2.2 Regional survey and GIS

Regional survey and GIS are seemingly natural bedfellows (see Gillings 2001). The distribution map has long been the standard means of presenting the results of fieldwalking; from here, it has been an easy step to the enhanced flexibility and analytical power of GIS. The bulk of all early archaeological applications of GIS concerned the analysis of regional settlement patterns (e.g. Allen et al. 1990; Lock and Stančič 1995). The adoption of GIS in the context of Mediterranean regional survey has been particularly rapid. This is well-illustrated by the complete absence of any mention of GIS at the 1988 'Roman Landscapes' conference (published as Barker and Lloyd 1991), soon followed by the dedication of a whole POPULUS colloquium to the topic in 1995 (published as Gillings et al. 1999).

Today, nearly all regional surveys routinely use GIS for the collection, integration, interrogation and display of results. Increasingly, survey data are digitally captured in the field with Global Positioning Systems and Personal Digital Assistants and are directly integrated with cartographical and existing archaeological data for instant analysis by mobile GIS during the course of fieldwork. However, from the beginning, legacy survey data have played a central role in GIS applications and they continue to do so today. Initially, desk-based applications were concerned with simple overlay functions (e.g. the distribution of sites in relation to soils); however, analysis has become increasingly sophisticated. For example, modelling studies and visibility analysis have been used to explore more contemporary theoretical concerns such as perception and embodiment.

A few examples of the use of legacy data within GIS stress the breadth of approach. The importance of movement for the social construction of space is explored through analysis of roads and paths (e.g. Bell et al. 2002) and the comparison of cost surfaces and viewsheds has been used to emphasise the contrasting physical and visual accessibility of rock-cut tombs (Belcher et al. 1999). Other GIS applications have considered 'ideational' landscapes. For example, van Hove (2004) uses GIS to consider landscape perception via Ingold's (2000) concept of 'taskscape'. Meanwhile, more 'traditional' themes such as agriculture and demography are approached in more nuanced ways. For example, Goodchild (2005) uses multi-criteria models to assess the Roman agricultural treatises; variables such as sowing ratios, labour input and yields are combined in order to assess key issues of food supply, demography and town-hinterland relations.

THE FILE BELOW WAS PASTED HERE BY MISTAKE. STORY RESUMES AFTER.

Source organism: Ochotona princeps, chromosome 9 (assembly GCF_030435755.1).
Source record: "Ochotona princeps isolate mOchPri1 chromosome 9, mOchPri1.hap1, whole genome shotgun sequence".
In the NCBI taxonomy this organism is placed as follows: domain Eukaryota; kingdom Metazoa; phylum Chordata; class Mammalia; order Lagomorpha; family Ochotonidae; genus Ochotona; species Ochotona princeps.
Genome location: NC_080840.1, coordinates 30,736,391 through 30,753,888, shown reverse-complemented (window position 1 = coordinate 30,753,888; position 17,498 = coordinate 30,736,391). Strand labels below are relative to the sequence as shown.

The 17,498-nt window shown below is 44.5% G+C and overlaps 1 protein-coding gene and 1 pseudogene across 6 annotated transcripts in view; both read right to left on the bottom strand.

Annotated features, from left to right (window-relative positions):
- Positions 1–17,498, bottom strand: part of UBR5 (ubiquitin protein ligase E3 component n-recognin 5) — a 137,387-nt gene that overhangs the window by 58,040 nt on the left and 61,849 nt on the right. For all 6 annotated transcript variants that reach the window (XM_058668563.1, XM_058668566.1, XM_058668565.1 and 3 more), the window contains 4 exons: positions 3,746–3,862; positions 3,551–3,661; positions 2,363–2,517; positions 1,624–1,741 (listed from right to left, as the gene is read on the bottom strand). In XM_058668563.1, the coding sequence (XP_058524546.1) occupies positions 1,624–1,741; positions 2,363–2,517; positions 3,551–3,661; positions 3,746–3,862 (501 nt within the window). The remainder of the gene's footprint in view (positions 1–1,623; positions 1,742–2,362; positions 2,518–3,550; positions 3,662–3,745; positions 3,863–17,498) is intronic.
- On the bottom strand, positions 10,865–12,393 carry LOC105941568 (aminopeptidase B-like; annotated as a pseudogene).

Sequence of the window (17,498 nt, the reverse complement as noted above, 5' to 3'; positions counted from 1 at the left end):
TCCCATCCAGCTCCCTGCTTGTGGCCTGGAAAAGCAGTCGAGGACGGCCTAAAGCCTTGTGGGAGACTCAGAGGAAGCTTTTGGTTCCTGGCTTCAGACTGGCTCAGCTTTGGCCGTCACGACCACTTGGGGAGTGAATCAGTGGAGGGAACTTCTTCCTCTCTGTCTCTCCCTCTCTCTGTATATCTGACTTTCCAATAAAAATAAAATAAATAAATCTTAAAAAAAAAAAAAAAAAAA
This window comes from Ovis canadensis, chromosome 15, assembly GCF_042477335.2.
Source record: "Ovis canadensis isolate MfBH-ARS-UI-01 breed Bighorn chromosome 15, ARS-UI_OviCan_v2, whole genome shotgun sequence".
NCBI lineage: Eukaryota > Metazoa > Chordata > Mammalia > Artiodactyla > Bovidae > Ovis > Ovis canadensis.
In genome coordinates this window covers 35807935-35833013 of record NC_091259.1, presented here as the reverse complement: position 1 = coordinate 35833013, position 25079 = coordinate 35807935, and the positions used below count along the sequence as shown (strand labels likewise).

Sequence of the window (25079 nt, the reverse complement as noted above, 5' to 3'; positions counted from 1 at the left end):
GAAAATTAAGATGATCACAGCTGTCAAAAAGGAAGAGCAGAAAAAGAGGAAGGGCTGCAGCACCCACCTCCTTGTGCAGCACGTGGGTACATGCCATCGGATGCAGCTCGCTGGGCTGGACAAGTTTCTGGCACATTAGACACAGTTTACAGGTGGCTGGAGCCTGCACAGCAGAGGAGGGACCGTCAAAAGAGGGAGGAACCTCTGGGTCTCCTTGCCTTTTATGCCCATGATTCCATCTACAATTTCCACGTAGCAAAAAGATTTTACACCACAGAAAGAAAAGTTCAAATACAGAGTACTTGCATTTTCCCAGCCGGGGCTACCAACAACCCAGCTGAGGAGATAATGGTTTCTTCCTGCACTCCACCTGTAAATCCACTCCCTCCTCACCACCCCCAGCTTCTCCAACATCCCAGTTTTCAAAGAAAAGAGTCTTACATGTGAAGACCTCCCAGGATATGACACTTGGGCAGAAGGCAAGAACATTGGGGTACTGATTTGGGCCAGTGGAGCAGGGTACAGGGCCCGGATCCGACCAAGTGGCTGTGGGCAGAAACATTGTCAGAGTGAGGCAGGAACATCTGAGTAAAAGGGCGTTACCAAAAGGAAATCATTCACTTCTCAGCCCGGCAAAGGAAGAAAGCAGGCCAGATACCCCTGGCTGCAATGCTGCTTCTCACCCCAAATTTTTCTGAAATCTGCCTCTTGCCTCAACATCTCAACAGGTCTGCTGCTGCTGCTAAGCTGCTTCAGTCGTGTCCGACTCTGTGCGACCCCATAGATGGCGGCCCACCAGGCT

Finally, GIS plays a central role in the visualisation and presentation of results and data dissemination. Many regional survey projects now publish via the Internet (e.g. Davis et al. 2005) and/or deposit data with national digital archives (e.g. Given et al. 2007). The ability to share and query spatial datasets makes projects' results dynamic - surveyors' statements can be re-evaluated and new questions investigated. Online mapping tools such as GoogleEarth have made the manipulation of datasets even easier.

The importance of GIS for both legacy data and new regional surveys is unquestionable. As technologies and data become more freely available and easy to integrate, GIS will inevitably play an even greater role in the future. However, the vast majority of legacy survey data exist as paper catalogues. To realise the latent potential of these datasets and to subject them to new and innovative analysis requires digitisation. Unlike new survey projects where GIS design has become integral to the recording and analysis of data, the digitisation of legacy data requires a more flexible approach to accommodate problems such as inconsistent terminology or the variable accuracy and/or precision of geographical coordinates. Appropriate mechanisms to accommodate these problems must be found. Usually these solutions are a compromise between preserving the complexity of the original data and introducing sufficient order so that the data can be efficiently manipulated. Certainly the investment of time and effort necessary in order to digitise legacy data should not be underestimated; indeed, the preparation of data comprises a significant percentage of the duration of any GIS project, leading some to question the value of GIS all together (e.g. Sharon et al. 2004). However, as will be argued below, this process of data preparation needs to be reconceived.


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Last updated: Mon Jun 30 2008